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A getaway in Maine is going to be one to remember for a lifetime. There are so many beautiful towns it is hard to choose where to visit. A trip to Castine will truly amaze and wow the most seasoned travelers. Read below for our many accolades and plan your getaway to our stunning Castine, Maine hotel.

TripAdvisor Certificate of Excellence - Hall of Fame 2018

The Pentagoet Inn is honored to receive the TripAdvisor Hall of Fame award for receiving the Certificate of Excellence for five years in a row. This awards celebrates hospitality businesses that have earned great traveler reviews on TripAdvisor for continually delivering a quality customer experience.

Castine by Pentagoet

“It’s a sweet summer night, and we’ve just walked up the steep hill from Castine’s harbor. From across Main Street, I can see the busy innkeepers of the Pentagoet Inn. It’s the building with a tall, six-sided turret that’s on the second block uphill from the town wharf. The couple, Jack Burke and Julie Van de Graaf, is deep into their seventeenth season as owners and innkeepers of the landmark lodging in Castine.”

A real-life ‘most interesting man in the world’ co-owns historic Maine inn

“Jack Burke shuffled into Baron’s Pub, the bar within the Pentagoet Inn, the elegant, historic hotel he and his wife, Julie Van De Graaf, own in Castine and leaned against his cane. He took a sip of his gin and tonic and somewhat sheepishly admitted he had been a bit under the weather recently.”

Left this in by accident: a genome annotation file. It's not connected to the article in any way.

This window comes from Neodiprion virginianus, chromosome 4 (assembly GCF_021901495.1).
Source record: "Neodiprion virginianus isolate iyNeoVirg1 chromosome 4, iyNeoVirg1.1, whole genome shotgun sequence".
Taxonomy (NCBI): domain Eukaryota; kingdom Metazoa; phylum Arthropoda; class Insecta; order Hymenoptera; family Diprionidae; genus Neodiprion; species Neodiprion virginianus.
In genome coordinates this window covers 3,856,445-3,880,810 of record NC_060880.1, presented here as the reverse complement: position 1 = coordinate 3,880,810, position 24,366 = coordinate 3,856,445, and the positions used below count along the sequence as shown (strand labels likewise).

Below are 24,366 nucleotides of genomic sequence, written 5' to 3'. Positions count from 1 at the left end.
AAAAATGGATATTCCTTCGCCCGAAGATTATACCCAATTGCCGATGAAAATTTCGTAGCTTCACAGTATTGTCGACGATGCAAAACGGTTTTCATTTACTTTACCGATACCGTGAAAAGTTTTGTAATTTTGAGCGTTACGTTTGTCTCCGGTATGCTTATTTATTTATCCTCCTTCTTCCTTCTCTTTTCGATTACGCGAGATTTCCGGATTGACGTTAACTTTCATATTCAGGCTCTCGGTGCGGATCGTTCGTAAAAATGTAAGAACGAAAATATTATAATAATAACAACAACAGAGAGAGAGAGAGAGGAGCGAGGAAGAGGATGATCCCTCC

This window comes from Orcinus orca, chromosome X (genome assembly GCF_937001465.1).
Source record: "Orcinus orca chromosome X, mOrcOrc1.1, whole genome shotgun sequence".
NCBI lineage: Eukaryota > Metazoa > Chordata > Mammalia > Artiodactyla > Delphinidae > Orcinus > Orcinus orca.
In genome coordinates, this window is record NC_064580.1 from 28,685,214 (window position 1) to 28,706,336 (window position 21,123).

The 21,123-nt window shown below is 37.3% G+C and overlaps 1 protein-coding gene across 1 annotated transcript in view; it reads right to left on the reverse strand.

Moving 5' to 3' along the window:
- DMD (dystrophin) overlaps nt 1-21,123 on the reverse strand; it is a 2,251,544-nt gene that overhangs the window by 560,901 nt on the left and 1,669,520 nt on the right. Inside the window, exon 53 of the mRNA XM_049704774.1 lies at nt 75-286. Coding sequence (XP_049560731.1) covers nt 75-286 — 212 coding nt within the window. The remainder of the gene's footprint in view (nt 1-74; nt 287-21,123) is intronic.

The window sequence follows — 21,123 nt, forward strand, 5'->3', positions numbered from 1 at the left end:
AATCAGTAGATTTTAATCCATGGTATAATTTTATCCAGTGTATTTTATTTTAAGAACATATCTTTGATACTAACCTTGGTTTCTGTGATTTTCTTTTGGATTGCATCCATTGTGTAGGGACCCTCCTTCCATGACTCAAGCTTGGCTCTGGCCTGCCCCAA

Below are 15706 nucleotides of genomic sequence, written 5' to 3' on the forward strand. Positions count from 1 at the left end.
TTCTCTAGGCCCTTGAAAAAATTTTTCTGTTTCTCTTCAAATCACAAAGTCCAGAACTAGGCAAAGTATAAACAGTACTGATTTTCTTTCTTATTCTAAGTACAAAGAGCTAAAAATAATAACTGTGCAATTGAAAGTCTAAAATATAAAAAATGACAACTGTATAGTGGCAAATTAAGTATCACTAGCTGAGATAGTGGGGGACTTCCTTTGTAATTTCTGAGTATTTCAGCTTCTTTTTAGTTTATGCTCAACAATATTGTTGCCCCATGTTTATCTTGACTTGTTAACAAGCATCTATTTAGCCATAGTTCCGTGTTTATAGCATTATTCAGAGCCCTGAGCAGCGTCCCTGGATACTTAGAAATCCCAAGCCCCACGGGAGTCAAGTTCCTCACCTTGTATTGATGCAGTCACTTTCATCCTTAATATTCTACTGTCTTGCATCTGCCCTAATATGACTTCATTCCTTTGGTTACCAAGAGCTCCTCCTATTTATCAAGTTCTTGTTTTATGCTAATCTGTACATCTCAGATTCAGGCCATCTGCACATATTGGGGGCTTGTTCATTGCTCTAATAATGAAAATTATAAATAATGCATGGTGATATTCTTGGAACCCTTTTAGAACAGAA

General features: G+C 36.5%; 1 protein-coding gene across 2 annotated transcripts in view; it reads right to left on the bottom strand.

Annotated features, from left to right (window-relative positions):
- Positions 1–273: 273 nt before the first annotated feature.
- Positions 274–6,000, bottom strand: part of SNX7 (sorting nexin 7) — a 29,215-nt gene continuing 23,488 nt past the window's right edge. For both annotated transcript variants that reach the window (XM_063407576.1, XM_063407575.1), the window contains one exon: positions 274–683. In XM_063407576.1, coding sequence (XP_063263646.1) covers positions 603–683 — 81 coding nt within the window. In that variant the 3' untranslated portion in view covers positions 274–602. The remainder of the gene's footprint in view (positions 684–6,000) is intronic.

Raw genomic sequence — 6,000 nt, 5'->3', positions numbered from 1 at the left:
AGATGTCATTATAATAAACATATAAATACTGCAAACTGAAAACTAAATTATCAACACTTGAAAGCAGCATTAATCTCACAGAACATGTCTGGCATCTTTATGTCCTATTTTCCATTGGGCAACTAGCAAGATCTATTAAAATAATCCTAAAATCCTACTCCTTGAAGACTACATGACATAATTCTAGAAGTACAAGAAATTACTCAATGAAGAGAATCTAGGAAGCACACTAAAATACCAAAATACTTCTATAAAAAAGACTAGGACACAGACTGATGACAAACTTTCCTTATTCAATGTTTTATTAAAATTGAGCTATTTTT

Five Fabulous Northeast Inns To Be Caught In A Storm

“The Pentagoet Inn, Castine ME is the queen on the hill, a lovely Queen Anne overlooking Penobscot Bay. On the Select Registry, this lovely inn caters to the quirky foodie traveler who really wants to escape from the world and switch off. And if switching off means waiting out that two day white-out, even better.”

An Early Summer Drive Along the Maine Coast

“We borrowed fat tired bikes and explored the Thornton Wilder stage set of a town and stayed at The Pentagoet Inn, the Maine inn in your mind’s eye. A late 19th century building with a wide and inviting porch, it has creaky staircases and narrow hallways hung with pictures of sailing ships and rooms reminiscent of your grandmother’s house…”